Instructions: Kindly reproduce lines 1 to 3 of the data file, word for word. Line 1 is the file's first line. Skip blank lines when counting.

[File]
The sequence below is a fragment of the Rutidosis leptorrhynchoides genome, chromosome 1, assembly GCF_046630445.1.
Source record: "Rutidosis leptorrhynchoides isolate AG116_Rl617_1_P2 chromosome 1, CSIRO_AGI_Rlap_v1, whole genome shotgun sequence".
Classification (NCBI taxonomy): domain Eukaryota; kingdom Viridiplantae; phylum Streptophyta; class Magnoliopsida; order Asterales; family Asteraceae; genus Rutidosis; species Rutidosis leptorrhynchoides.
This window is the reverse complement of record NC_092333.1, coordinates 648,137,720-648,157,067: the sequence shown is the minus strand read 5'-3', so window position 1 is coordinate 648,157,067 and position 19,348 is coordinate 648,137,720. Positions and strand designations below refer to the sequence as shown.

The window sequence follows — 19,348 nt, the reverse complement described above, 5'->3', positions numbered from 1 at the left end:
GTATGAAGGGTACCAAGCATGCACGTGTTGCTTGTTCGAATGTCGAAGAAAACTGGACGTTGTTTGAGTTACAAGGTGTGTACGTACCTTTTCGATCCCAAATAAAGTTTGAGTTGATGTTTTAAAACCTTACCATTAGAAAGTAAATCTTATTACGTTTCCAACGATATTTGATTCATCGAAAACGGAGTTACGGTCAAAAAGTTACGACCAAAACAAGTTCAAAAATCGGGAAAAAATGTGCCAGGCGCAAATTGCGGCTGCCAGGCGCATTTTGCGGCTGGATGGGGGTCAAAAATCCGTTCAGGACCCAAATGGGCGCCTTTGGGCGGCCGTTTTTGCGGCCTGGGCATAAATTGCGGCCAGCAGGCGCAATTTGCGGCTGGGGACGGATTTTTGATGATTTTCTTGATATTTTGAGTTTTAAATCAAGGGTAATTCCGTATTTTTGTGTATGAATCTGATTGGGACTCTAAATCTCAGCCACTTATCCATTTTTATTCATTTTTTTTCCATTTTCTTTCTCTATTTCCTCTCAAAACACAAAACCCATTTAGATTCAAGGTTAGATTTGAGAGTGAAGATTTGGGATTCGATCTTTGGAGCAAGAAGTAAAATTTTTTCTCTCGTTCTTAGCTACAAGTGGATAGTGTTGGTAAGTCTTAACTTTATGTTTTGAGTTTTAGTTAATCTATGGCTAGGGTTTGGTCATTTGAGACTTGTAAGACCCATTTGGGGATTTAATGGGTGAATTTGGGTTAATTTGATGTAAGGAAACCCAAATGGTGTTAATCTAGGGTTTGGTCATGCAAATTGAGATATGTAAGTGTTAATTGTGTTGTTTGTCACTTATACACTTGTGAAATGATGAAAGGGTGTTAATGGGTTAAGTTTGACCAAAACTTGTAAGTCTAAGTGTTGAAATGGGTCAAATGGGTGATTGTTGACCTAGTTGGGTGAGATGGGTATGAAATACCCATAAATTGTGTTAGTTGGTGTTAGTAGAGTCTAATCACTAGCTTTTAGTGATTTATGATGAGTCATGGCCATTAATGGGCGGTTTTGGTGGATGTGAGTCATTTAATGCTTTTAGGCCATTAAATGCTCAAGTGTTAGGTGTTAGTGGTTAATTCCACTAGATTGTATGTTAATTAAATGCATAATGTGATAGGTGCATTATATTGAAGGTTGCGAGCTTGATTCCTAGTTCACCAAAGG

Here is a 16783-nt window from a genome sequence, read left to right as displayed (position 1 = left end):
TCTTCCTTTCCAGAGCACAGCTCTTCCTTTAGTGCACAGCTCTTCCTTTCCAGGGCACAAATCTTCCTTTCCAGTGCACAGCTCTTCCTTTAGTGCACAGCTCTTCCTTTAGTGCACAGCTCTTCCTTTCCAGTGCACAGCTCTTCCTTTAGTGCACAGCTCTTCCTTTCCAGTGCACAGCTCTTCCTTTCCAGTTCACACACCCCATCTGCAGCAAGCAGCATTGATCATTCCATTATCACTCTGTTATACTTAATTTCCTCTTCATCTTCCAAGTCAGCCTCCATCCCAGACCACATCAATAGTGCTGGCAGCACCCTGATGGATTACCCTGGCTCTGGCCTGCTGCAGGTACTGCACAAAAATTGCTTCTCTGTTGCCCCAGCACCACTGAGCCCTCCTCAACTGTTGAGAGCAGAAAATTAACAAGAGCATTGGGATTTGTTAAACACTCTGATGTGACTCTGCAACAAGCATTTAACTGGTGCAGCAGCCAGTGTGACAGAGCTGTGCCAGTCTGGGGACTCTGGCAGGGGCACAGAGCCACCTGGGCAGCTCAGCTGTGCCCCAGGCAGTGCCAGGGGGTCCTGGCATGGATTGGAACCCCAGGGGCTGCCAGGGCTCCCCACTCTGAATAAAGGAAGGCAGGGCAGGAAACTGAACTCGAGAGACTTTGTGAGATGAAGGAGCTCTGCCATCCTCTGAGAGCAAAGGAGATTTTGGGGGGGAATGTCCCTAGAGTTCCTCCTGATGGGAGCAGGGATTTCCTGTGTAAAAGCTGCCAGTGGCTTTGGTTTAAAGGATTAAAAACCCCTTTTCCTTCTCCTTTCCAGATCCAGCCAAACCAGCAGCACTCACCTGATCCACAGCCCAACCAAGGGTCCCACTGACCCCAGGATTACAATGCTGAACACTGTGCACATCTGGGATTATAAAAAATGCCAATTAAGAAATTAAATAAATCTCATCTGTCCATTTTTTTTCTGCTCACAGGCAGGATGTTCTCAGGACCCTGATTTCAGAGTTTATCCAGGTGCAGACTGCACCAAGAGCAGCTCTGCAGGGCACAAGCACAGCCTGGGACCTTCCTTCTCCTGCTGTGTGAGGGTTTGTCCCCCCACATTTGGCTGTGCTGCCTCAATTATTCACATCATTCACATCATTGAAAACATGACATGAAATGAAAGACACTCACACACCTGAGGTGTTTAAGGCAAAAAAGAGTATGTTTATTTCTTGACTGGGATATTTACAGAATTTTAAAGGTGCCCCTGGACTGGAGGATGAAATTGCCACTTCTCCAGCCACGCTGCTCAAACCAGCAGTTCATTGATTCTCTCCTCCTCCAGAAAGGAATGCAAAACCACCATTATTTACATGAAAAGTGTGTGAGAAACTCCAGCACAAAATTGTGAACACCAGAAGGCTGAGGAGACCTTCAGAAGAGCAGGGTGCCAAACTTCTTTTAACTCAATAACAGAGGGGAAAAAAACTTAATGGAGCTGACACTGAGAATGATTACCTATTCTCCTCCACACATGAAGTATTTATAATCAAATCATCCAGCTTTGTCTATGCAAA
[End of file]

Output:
The sequence below is a fragment of the Rutidosis leptorrhynchoides genome, chromosome 1, assembly GCF_046630445.1.
Source record: "Rutidosis leptorrhynchoides isolate AG116_Rl617_1_P2 chromosome 1, CSIRO_AGI_Rlap_v1, whole genome shotgun sequence".
Classification (NCBI taxonomy): domain Eukaryota; kingdom Viridiplantae; phylum Streptophyta; class Magnoliopsida; order Asterales; family Asteraceae; genus Rutidosis; species Rutidosis leptorrhynchoides.